“Don’t panic, but one of your kidneys has been harvested.”
That’s the punch line for one of the most successful urban legends in the last fifteen years.
What makes it so successful? It’s hypnotic: understandable, memorable and effective in changing thought and behavior.
How do you create stories that are hypnotic? These six principles found in the book Made to Stick will help.
Think Staggeringly Simple
Find the core of your idea. Shave it down to a proverb. Hollywood script writers create the high concept pitch [Pretty Woman meets Die Hard on a cruise ship]. Journalists ask, “What’s the lead?”
Surprise your readers. Create mystery and intrigue in your opening lines. Ask provocative questions. Seduce your readers by using the erotic potential of premeditated restraint and the human imagination.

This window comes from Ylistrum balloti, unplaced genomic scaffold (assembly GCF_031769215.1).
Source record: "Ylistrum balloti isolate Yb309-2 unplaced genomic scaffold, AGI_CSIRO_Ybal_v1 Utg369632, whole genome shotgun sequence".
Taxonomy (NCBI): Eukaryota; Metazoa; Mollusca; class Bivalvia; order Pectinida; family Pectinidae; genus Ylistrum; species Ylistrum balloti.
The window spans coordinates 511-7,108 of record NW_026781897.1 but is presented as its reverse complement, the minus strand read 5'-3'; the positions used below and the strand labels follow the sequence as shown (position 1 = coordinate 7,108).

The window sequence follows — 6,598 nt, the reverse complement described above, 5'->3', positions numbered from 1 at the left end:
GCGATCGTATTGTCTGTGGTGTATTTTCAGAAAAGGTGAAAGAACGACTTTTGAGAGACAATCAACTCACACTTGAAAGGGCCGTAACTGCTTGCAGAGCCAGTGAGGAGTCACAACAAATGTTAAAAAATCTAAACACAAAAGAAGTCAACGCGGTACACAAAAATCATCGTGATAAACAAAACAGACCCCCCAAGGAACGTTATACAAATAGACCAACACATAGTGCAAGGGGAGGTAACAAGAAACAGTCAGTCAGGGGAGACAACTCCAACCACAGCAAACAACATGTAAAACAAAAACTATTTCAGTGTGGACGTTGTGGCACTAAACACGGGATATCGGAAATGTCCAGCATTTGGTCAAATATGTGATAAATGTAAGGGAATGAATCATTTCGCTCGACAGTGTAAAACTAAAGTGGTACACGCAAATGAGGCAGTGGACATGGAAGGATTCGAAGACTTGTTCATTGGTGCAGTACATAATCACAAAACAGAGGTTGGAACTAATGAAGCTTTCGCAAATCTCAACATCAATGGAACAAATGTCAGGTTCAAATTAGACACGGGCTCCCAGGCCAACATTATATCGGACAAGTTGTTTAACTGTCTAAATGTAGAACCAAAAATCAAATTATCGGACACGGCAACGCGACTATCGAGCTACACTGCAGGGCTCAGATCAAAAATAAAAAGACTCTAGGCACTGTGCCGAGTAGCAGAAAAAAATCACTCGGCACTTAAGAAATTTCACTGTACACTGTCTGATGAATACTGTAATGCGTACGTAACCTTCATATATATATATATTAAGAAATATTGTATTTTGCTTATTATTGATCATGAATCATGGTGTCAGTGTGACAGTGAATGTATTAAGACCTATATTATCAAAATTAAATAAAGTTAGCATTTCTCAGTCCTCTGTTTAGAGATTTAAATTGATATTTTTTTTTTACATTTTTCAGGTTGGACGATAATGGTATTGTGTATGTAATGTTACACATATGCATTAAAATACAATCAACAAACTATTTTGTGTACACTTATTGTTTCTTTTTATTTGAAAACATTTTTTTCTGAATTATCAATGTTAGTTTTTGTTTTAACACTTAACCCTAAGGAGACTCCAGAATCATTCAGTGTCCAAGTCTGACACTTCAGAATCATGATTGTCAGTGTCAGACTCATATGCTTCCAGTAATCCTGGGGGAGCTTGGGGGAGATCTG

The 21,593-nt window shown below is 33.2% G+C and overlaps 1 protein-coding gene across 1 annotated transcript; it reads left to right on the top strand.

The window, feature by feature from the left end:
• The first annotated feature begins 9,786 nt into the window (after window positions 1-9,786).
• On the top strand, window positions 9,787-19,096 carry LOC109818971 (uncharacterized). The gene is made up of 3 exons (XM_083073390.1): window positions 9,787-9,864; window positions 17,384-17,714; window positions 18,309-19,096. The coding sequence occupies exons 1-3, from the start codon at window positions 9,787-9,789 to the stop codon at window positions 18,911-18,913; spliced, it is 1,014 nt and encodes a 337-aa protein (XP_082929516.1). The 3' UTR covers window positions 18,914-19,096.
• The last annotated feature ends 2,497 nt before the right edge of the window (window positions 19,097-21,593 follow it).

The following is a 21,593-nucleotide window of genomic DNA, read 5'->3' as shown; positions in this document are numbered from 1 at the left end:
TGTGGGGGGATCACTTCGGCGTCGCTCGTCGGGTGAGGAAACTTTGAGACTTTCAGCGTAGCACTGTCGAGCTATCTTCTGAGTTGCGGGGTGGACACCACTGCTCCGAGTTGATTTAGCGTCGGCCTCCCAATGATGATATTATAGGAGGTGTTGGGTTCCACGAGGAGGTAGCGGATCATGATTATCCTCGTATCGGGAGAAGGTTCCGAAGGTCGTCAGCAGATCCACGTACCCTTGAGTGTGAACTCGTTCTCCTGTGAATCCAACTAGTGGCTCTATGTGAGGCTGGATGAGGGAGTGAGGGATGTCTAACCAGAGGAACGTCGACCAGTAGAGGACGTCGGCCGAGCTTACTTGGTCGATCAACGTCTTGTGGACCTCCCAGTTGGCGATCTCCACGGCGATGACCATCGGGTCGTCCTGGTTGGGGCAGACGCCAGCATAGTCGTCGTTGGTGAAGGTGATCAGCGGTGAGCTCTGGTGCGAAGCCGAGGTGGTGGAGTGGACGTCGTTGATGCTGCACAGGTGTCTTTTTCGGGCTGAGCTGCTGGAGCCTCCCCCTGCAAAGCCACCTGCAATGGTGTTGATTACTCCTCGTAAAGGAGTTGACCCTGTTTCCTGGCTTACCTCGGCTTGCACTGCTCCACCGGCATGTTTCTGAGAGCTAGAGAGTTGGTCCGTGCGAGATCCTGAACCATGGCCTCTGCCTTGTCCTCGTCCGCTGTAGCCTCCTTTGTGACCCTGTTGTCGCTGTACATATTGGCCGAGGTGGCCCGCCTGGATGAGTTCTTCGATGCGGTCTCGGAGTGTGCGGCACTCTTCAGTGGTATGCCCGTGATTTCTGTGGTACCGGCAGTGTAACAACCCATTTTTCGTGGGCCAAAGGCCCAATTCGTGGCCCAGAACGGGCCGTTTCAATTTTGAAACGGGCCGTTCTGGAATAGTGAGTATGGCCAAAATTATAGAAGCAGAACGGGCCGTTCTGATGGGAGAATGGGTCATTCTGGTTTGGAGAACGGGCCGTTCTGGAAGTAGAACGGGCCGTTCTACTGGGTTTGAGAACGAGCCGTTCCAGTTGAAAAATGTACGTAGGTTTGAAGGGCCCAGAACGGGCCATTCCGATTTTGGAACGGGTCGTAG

In other words, tease.
Help People Understand and Remember
Make abstractions concrete. Employ nouns that engage your senses. Abstract equals freedom, love, revolution. Concrete equals spoon, velvet, blaring.
Insert hooks into your idea. Begin with a simile or a metaphor. A question. A definition. A quotation. A dilemma. A scene. Or an anecdote.
Put people into the story. Talk about people and not statistics.
Help People Believe
Use authority and testimonies. Insert convincing details. Make statistics come alive: “weighs less than a marshmallow and sails the length of a football field.”
And by all means, get naked.
Make People Care
People donate more to one little girl than to a huge swath of Africa.
Appeal to self-interest—and not just base self interest. Why does it matter to them? Her son might fail fourth grade. He might get into the school he wants.
Appeal to identity: Texans don’t litter and Americans fight evil.
Use stories to show people how to act. And use stories for inspiration. The best kinds of stories to tell are those where the hero overcomes what seems like an insurmountable problem. Think mother against tobacco giant.